She has eaten a lot of hearts along the way. Would his taste any different? Fairies do not have books of rules, because when your first rule is to follow your fancy and to hell with the consequences, there’s not much call for a book.

She throws the box back to him.


Away with the fairies

There’s a hide not far from the canal – private land being developed as a mini nature reserve, with tree planting and a small pond. We regularly see badgers, foxes, rabbits, buzzards and garden birds there, having permission to visit as we please! The badgers are the main attraction, because they generally aren’t easy to spot other places. However, the hide owners tend to put down peanuts to attract them. Last night, there were no nuts. A lone badger of the dozen or so from the set came round to check, and that was the end of the matter. Still, seeing one badger is a joy, and we also had an encounter with a huge, unidentified moth.

We were just getting up to leave when Tom spotted lights amongst the trees. We all saw them – a cluster of small lights that could only be seen from one angle, and that all went off at once. It was nearly dark by then. The nature area does not adjoin any gardens, ruling out fairy lights, solar lights, anything gardenish – there’s a thick hedge and a grass walkway and another hedge between what we could see and the nearest garden.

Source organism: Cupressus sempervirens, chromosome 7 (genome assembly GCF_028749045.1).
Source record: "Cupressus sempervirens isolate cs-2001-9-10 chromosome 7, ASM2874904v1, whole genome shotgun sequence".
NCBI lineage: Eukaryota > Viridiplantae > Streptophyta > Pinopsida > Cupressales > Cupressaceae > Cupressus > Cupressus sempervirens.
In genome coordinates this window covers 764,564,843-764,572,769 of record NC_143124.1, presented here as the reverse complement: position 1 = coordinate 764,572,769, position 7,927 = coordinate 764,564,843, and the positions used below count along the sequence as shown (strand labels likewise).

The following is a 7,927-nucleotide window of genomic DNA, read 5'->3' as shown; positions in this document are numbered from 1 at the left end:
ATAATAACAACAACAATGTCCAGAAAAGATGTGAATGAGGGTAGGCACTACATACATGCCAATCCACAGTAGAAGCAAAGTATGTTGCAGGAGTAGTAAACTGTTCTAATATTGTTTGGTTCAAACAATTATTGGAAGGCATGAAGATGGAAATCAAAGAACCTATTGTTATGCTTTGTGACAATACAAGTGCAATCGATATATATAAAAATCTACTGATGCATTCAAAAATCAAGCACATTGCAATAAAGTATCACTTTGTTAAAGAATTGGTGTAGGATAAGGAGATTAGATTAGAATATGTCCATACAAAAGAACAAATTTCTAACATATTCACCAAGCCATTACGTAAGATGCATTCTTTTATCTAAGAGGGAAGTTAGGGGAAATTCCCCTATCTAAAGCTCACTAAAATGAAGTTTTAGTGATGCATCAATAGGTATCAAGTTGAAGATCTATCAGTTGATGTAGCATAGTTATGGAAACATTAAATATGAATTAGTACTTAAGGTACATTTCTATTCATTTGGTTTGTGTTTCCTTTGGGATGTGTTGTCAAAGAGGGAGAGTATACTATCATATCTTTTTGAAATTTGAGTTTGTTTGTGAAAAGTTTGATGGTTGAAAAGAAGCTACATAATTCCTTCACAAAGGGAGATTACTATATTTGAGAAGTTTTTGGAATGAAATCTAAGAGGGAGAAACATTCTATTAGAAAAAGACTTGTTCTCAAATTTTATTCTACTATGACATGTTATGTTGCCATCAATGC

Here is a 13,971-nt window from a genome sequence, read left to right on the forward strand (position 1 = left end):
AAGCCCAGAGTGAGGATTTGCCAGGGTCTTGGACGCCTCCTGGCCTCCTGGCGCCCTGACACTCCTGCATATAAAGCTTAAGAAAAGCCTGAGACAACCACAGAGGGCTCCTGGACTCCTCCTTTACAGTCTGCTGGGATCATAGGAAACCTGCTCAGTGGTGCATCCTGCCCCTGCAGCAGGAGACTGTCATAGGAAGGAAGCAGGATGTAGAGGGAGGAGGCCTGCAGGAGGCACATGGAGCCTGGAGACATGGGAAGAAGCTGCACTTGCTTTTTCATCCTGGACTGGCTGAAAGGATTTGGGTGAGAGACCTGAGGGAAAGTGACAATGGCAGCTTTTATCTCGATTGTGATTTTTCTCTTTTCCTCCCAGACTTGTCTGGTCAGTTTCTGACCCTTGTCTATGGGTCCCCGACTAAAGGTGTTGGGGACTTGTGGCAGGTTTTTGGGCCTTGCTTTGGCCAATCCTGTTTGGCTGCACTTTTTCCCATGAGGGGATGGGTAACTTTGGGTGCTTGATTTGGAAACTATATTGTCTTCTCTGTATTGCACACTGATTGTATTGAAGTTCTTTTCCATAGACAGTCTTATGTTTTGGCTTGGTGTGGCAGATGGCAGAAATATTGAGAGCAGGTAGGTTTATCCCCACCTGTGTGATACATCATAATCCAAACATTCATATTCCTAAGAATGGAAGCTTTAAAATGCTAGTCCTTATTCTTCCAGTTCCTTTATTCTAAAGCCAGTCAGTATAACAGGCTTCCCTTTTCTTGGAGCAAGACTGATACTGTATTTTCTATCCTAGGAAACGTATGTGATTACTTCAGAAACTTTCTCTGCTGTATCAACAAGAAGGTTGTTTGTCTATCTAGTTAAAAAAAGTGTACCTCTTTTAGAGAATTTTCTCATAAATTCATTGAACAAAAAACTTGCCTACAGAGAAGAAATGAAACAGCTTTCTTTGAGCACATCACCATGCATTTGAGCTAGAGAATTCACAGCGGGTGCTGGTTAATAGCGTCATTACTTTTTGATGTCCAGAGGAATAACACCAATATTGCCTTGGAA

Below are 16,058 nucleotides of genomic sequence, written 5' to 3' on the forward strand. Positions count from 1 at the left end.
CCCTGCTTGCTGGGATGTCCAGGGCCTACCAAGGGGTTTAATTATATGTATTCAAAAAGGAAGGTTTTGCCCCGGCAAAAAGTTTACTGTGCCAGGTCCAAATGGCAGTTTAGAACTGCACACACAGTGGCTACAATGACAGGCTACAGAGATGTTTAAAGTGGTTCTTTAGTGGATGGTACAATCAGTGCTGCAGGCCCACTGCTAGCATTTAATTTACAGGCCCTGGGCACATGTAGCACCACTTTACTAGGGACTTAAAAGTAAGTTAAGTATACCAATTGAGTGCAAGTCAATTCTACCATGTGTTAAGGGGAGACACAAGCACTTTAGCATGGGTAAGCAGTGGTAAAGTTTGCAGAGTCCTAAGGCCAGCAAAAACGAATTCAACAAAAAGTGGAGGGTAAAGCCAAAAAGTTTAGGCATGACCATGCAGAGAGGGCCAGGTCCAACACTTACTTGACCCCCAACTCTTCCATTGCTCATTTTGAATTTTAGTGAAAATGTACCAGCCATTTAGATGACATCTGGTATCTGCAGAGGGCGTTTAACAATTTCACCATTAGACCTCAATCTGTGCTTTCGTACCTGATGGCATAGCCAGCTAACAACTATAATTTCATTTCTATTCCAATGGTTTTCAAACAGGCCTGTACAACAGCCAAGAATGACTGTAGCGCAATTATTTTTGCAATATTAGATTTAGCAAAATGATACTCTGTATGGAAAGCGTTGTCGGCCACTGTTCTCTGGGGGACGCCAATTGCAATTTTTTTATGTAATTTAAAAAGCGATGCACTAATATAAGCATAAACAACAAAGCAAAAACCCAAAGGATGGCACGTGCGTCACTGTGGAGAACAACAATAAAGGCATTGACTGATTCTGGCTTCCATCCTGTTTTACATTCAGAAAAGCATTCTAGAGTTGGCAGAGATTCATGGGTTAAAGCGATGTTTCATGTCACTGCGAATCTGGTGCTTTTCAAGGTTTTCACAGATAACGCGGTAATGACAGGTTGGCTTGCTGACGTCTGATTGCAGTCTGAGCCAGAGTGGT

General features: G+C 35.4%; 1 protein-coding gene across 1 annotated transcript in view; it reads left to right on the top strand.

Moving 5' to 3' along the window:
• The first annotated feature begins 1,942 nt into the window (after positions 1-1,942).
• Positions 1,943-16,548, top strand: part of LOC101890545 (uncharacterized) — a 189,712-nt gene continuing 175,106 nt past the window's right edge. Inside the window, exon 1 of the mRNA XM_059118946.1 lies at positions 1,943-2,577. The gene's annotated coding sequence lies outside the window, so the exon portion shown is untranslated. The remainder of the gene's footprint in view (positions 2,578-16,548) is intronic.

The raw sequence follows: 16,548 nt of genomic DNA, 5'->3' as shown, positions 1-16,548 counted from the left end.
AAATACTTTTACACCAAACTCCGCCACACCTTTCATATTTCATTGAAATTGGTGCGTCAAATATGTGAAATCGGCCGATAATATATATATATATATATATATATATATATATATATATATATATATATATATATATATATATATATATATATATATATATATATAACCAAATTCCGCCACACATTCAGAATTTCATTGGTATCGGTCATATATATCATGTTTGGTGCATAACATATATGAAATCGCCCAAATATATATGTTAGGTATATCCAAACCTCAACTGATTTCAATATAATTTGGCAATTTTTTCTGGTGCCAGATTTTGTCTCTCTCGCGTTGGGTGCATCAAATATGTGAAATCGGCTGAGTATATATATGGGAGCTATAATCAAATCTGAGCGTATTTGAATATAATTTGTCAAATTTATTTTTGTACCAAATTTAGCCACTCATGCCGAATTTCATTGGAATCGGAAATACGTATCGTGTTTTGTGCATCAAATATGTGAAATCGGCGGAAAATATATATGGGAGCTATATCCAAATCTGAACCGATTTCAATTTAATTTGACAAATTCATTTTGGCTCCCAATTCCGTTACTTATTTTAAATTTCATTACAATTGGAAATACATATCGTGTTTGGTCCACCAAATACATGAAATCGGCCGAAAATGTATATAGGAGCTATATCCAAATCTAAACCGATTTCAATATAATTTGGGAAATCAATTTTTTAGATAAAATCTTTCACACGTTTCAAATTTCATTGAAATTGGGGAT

There were glow bugs in the area, but we haven’t seen any in weeks now. There is a guy who studies moths, we pondered moth traps. Much work went in to looking for a perfectly rational explanation for what all three of us had seen. Increasingly aware that none of us were entirely at ease with the rational explanations, I eventually got round to saying ‘could have been fairies.’

It’s an interesting one for me. I’m a druid and a pagan, I believe in the idea of magic and otherworldliness, but at the same time I pride myself on being a rationally minded creature, willing to consider the evidence as dispassionately as I can. I’ll always look for the banal explanation first, rather than seeing everything in terms of gods, hobgoblins, aliens, Atlanteans etc etc. But there are times when the sense of wonder, the feeling of encountering something numinous is too strong for the rational explanation.

The last time this happened to me I was in Portland with Tom, and we both saw a tiny little whirlwind spinning leaves around. It was so small, so localised, the rest of the air so still that whatever the logical explanation might have been, the sense of seeing something otherworldly was powerful indeed.